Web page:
"I i:!i-'vs." he responded, thoughtfully,
"if is hern use \,y the end of it a niau'a
nisli is reduced to his last cjuarter."—
Uruoklyu tvi^e.
FIclloway's Corn Cure is a s**yecirie for th©
removal of corns and warts, We liave never
heard uf ils lailiny to renio>e even the worst
_iud.
A man should never withdraw tho
sentinel lie has on guard s-vrne-
timos when his wife is pleasant^st,
she is Following a Clue.
Xew  Zealand  has so   tnanv    rai
streams ami  rivers  thai   their  water
might  bo t'nKiIy    utilized     l .) supply
motive power fur machinery.
HAD LA GRIPPE.—Mr. A. Niek-»rson,
farmer. Dnt km. writes: "'Last winter 1 tuia
la grippe, and it left me with a severe pain,
in tne small of my back and hip thai used to
catch me whenever I tried to climb a fence.
Thi.- lasted for about two month-, when I
bought a bottle Of Dr. Thomas'Eclectric Oil
and ur-ed it both internally and externally,
morning and evening, for three days, at tho
expiration of which timo I wao completely
cured."
(Mi h and   1  it I i^li t<-ii in cut.
"Pa. what's th' ditT'rence between sport
an pastime?"
"Some people make money on sport,
Jimmy, hut pastime has to be its own
reward."—Chicago Record-Herald.
Sll]H'l-.ll[inll.
"I suppose I haven't done a thing." ob-
fvrved tlie tlea, with becoming modesty,
"to the superstition that a black cat
brings nothing but good luck!"—Detroi*
Journal.
Appr   ved of Them For Others.
The Patient—Is it true that Welsh rabbits are unhealthy?
Tlie Doctor— I can't say. 1 was never
called in to attend one.—New VurU
World.
ImmatPrln).
"Tom. whom did you say our friend
B. married?"
"Well, be married $_.f)fl.000. 1 forgot
ber name."—Strav Stories.
Mother Graves' Worm Exterminator does
not require the help of any purgative medicine to complete tne euro. Givu it a trial
and be eonvinc- d.
A inuii ate a. bowl of yeast to \\ In
;i ii.t. and Is reported to be all puffed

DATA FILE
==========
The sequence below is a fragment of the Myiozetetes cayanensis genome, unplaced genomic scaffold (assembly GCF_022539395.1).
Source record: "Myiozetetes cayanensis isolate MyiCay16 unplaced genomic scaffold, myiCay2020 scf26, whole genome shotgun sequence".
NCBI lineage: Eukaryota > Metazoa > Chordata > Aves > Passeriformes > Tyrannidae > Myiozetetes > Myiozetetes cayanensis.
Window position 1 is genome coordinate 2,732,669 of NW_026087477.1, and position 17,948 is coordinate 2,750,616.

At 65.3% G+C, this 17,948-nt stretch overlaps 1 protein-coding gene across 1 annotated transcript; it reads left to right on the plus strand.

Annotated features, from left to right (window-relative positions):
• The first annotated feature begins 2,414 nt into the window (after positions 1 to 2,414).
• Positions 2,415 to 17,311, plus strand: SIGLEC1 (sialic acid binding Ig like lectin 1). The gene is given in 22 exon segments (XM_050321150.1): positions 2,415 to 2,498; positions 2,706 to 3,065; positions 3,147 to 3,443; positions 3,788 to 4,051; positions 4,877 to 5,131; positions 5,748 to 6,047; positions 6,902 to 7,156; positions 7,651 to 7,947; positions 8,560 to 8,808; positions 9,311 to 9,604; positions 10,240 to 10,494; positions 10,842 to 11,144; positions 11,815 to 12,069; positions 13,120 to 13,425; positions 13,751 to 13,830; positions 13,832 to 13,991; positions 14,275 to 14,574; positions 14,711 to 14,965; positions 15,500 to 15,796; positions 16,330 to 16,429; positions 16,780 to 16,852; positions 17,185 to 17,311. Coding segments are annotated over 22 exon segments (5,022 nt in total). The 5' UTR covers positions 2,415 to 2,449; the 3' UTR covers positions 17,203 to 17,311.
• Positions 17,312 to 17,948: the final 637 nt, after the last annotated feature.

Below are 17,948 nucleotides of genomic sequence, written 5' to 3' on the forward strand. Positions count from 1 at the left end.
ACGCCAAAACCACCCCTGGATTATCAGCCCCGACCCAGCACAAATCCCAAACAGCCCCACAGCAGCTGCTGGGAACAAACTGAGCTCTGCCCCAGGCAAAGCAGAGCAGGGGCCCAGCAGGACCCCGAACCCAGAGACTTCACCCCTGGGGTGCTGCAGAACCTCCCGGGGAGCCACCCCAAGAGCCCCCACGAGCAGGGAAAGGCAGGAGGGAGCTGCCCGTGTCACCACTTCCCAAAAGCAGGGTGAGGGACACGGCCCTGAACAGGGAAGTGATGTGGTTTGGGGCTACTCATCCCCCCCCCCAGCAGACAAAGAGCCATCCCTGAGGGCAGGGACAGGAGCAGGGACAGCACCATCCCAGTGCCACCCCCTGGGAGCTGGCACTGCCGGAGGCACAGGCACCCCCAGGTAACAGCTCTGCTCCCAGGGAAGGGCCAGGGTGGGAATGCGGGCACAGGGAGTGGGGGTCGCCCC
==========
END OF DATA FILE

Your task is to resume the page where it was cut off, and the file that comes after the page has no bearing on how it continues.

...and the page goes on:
up  OVOr his   .success.
AQEIMTS      '9^A__XTT^r>,
We are in need of a  few reliable Ureut*
throughout the country to handle nut
GASOLINE LAMPS AND SUPPLIES.
Hoed prolit and quick  allies.   For panics
'.irs iiddresa
[•HE INCANDESCENT GAS LA 11 r    Co..
313 Main St., Winnipeg.
t«'i-i»isi_'S-xixzT'Xi_-z_>zrx-_-ia
A   I'nriii   hns    been    discovered in
Texna on which there Is no oil A
stock  company   has  i n  formed lo
promote ii.
\n ostrich    tried    to eat a collar
bul i mi mul died    The ffoat i- ubuul
ihr    only    thing remaining for    the
Im- Imtion lo overthrow.
MnanTi Liniment Cm Rarael U (M
Tht'   Largest   coal   train   engine    in
England has \^-o constructed by the
Gr ai   \orl hern railway.   It is is deigned io draw 800  ions.
Who does thc best his   circumstance
allows,
lines well,   acts nobly—angelstcould.
no more.
llr loving and you will never wan1
tor love : be hunlde nud you will
never want for guiding.—Pinnh Mu-
loch iraik.
Whj   w    tho root    of the   tongue
lito* a rejected mnn."
"Because it's down  in themoxith."
HE   RAN   A   MILE
and po would many a young
lady, rather than take a bath
without the "Albert"
BABY'S OWN SOAP
It lenvrs the ^kin wonderfully Wfl
and fresh,and ts oUnr. fniKMuc1. U ex-
tremely pleasing.
Beware of Itnltutlomt,
ALBERT TOILET SOAP CO., Mfrs.
•« MONTREAL.
S__-i_i_>x-is__"Xi-xiiTi-x-i :.-
•i ■
W. N. U. No. 3SG. TEE FttOSPECTGK, ULLOOET, B. C, SATURDAY, AUGUST^,   ISOl.
LOCAL NEWS.
A pencil mark in ihi* Hj.iare
Indicates thnt your lunscrip*'
lion is due, A him to tho
wise is sufficient.
Mr. A. Bicliuy [i iu foWn Irom Ty»n-
obton,
J  1', (Vd« ii-lt on Wednesday mors-
iu| lor the roast.